• By Kevin Mount
  • Posted on Thursday 26th August, 2010

Diet and lifestyle change begins at home

Schools can help, but the only sure way to combat childhood obesity is to get parents involved in the challenge and encourage them to change family diet and lifestyle.This is the message from two separate UK Cochrane collaboration reviews just published. Maureen Dobbins and a team of researchers from McMaster University in Canada investigated the impact of school-based physical activity programs on children’s fitness and health outcomes. From the wealth of literature on the subject, the team selected 26 studies based on criteria related to study design, methods and measurement of outcomes. Most involved efforts to encourage children to exercise more by explaining the health benefits of being more active. Some involved changing the format of the school day to include more rigorous physical activity and better access to fitness equipment. Most included educational materials for teachers and students.After reviewing the effects, Dobbins’s team concluded that school programs had very little effect on children’s body mass index (BMI); or on their propensity to be physically active outside school hours. They had no effect either on children’s blood pressure or pulse rate. “Physical activity classes may be too closely associated with school work, so for some students this makes them feel like they are being made to do more work,” she writes.There were some positive effects, however. School-based programs did reduce cholesterol and the amount of time that children spent watching television. They also successfully increased “VO2 max” – also known as maximal oxygen uptake or aerobic capacity – a general indicator of individual fitness level.“Given that there are some beneficial effects, we would recommend that schools continue their health promotion programs. These activities should also be supported by public health unit staff, and parents and teachers as positive role models,” says Dobbins.A second Cochrane review, led by Hiltje Oude Luttikhuis, supports the bias toward home-based strategies.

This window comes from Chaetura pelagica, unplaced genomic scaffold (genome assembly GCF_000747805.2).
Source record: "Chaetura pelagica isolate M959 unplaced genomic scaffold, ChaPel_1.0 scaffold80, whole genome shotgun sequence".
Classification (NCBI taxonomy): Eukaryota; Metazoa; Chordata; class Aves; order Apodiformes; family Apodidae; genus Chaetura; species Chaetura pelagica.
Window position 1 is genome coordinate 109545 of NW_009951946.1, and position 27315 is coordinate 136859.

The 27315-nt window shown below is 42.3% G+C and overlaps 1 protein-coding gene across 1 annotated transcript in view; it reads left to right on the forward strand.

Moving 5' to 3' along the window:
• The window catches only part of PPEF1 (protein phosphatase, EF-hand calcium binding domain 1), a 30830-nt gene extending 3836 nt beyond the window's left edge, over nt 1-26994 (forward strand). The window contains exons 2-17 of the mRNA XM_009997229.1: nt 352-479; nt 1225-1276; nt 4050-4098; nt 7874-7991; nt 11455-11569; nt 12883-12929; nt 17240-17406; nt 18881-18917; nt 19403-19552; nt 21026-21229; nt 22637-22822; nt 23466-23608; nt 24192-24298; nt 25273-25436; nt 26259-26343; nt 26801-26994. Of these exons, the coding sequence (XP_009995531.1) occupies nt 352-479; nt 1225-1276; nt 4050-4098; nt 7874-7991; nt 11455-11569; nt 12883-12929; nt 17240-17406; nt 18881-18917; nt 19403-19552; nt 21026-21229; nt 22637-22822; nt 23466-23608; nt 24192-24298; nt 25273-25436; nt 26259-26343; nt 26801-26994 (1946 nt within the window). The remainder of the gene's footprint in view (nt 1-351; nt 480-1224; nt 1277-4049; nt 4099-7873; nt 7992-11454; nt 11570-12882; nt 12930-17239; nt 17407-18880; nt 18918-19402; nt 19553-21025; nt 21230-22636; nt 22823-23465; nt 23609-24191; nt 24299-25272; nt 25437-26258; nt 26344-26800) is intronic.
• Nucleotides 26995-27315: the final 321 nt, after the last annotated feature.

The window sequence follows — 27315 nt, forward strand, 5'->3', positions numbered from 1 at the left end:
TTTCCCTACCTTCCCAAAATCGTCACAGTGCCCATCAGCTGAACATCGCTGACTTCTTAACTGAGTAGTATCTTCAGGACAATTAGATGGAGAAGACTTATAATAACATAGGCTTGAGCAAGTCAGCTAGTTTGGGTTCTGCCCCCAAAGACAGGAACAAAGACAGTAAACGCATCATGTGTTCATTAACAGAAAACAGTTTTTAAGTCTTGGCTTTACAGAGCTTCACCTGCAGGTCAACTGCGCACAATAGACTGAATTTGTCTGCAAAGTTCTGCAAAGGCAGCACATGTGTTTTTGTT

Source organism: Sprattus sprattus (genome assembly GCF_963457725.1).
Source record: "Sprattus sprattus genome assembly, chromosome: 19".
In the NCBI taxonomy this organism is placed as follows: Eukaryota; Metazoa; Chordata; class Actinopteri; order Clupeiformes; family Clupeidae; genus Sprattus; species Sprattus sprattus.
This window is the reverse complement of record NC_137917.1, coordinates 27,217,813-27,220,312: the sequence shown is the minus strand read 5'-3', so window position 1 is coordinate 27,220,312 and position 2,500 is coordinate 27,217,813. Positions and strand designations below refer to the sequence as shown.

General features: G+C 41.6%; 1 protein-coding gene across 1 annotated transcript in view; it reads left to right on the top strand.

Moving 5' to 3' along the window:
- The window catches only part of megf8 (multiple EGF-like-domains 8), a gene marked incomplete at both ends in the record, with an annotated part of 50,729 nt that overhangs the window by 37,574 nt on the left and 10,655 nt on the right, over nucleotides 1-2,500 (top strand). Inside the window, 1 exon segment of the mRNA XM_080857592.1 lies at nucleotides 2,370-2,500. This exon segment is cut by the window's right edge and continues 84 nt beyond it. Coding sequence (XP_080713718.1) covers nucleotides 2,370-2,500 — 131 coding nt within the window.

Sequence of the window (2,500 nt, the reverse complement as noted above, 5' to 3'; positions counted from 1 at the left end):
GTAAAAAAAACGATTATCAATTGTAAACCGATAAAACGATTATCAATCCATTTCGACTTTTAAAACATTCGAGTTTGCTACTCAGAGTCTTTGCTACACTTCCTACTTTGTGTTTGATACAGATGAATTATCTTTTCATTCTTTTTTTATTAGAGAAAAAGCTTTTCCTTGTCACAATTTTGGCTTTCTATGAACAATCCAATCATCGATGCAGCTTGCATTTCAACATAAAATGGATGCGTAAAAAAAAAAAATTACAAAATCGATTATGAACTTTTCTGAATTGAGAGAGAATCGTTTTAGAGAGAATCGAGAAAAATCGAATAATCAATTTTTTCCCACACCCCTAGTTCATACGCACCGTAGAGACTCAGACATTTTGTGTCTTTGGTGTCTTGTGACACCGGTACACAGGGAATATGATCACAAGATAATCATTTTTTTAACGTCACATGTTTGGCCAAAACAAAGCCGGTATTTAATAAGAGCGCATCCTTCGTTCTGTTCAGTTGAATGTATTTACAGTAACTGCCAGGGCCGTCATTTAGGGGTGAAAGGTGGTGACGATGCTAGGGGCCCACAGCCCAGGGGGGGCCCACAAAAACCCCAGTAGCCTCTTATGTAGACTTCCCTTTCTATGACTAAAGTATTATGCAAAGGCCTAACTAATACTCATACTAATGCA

Lifestyle interventions should target whole family

“It is now clear that family-based lifestyle interventions that include a behavioral program aimed at changing diet and physical activity provide significant and clinically meaningful decreases in overweight and obesity in both children and adolescents compared with standard care of self-help regimes,” says Oude Luttikhuis, a physician researcher at the Beatrix Children’s Hospital in Groningen, the Netherlands. She found that lifestyle interventions that improved diet and physical activity and included some behavior therapy had positive effects when the target was not just an obese child but the whole family. Weight loss was sustained for at least six months and, in the case of adolescents, for a whole year.The review team also discovered that, for moderate to severely obese adolescents, weight loss drugs prescribed in addition to the lifestyle program were effective (although in some cases they had adverse side effects).Sixty-four randomized controlled trials involving 5,230 participants from North America, Europe, Australia, Asia and South America were included in the Oude Luttikhuis review. “(These figures) highlight the importance of effective treatment strategies for children and young people already affected by the problem of obesity,” says Louise Baur, Oude Luttikhuis’s chief collaborator and Professor at the University of Sydney.Oude Luttikhuis adds that there is still work to be done to find out what types of aspects of different interventions work better for different groups of children.• Childhood obesity is on the increase. In America, approximately 30% of children are obese and in Europe 20%. The worldwide figure for 5-17 year olds is 10% according to the International Obesity Taskforce. See: Dobbins M, De Corby K, Robeson P, Husson H, Tirilis D. “School-based phsyical activity programs for promoting physical activity and fitness in children and adolescents aged 6-18.” and Oude Luttikhuis H, Baur L, Jansen H, Shrewsbury V A, O’Malley C, Stolk R P, Summerbell C D “Interventions for treating obesity in children” Cochrane Database of Systematic Reviews 2009, Issue 1.

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